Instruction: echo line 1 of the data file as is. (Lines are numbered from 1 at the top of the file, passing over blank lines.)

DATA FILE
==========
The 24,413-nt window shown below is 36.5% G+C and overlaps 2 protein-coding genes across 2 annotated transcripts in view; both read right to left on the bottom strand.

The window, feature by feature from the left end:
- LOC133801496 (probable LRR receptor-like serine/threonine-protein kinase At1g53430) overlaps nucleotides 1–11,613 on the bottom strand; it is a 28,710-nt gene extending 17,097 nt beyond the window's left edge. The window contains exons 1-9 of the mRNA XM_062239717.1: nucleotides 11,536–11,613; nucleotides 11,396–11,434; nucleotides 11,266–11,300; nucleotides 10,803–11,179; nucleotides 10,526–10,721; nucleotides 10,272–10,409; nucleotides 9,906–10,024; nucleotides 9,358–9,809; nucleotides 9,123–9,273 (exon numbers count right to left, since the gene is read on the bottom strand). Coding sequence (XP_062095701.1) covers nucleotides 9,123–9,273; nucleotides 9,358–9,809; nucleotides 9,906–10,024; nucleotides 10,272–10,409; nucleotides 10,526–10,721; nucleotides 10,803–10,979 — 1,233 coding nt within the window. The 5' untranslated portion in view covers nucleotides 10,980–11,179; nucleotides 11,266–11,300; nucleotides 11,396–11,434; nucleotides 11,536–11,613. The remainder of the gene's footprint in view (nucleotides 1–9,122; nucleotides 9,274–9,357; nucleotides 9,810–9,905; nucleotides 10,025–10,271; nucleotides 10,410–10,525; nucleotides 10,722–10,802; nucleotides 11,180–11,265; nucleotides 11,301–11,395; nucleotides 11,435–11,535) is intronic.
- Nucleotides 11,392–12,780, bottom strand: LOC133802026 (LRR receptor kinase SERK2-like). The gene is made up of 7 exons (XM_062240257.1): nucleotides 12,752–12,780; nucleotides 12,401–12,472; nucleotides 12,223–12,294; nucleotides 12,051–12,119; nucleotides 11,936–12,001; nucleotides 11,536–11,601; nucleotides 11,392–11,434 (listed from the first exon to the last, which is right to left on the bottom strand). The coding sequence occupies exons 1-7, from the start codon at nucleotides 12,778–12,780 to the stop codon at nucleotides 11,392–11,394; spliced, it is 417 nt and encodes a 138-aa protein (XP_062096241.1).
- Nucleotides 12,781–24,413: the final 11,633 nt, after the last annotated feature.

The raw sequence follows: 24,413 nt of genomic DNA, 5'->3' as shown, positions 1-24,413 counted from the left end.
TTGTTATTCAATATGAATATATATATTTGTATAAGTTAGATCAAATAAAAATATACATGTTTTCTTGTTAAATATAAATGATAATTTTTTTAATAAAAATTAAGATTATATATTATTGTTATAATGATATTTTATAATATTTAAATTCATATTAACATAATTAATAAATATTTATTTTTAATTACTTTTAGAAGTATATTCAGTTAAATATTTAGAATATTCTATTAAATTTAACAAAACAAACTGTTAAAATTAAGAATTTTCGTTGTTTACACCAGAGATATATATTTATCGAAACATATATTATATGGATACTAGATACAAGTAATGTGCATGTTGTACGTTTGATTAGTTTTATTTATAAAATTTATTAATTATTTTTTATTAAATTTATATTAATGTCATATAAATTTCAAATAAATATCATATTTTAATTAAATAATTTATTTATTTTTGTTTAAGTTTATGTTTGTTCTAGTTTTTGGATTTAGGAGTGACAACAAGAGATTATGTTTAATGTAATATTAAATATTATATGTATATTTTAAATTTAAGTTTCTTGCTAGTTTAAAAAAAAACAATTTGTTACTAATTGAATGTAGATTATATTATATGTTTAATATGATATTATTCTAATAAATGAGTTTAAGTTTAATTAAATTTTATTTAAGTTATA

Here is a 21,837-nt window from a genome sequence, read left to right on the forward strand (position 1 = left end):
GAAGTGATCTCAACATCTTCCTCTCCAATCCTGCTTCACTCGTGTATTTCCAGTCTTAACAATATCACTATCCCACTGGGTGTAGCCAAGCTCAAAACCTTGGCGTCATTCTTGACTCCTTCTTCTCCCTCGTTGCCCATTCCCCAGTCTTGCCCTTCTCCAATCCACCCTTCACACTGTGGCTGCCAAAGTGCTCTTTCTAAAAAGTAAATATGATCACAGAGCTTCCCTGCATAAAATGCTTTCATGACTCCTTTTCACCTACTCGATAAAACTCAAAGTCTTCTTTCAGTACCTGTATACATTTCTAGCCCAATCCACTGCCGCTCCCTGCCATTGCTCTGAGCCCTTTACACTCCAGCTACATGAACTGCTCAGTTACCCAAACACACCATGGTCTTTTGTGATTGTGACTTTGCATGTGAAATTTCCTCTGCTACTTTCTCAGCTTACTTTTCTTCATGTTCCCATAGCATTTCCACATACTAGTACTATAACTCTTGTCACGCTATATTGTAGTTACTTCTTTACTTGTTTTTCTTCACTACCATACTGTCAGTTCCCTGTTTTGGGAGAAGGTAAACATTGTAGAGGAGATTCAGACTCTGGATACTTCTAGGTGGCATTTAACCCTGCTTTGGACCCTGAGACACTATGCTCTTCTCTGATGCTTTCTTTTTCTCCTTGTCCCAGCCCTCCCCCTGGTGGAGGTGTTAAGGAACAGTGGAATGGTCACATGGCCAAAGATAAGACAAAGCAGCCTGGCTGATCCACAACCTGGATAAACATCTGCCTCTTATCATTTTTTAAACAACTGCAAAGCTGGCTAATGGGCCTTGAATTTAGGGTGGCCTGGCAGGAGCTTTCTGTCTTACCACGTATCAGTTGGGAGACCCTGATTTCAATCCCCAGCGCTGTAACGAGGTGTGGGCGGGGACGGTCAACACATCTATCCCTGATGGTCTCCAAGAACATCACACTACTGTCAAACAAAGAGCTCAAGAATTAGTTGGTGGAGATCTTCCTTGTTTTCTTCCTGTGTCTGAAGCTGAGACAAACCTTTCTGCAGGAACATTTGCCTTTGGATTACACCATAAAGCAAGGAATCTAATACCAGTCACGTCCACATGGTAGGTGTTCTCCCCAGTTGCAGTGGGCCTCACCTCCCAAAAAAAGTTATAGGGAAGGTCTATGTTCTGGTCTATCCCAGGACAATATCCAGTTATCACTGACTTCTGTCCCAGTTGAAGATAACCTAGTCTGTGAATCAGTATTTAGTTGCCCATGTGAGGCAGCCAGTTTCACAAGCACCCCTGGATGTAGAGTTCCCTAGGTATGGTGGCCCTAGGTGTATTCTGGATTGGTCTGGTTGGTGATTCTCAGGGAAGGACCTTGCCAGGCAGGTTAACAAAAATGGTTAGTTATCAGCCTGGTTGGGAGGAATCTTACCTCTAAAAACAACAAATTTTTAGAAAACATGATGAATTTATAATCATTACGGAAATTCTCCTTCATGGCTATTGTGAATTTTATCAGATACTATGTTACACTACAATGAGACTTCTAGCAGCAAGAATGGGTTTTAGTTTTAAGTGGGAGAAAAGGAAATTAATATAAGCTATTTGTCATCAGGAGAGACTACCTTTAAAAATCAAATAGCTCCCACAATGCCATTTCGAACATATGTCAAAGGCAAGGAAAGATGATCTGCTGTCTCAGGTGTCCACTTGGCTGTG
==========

The 24,413-nt window shown below is 36.5% G+C and overlaps 2 protein-coding genes across 2 annotated transcripts in view; both read right to left on the bottom strand.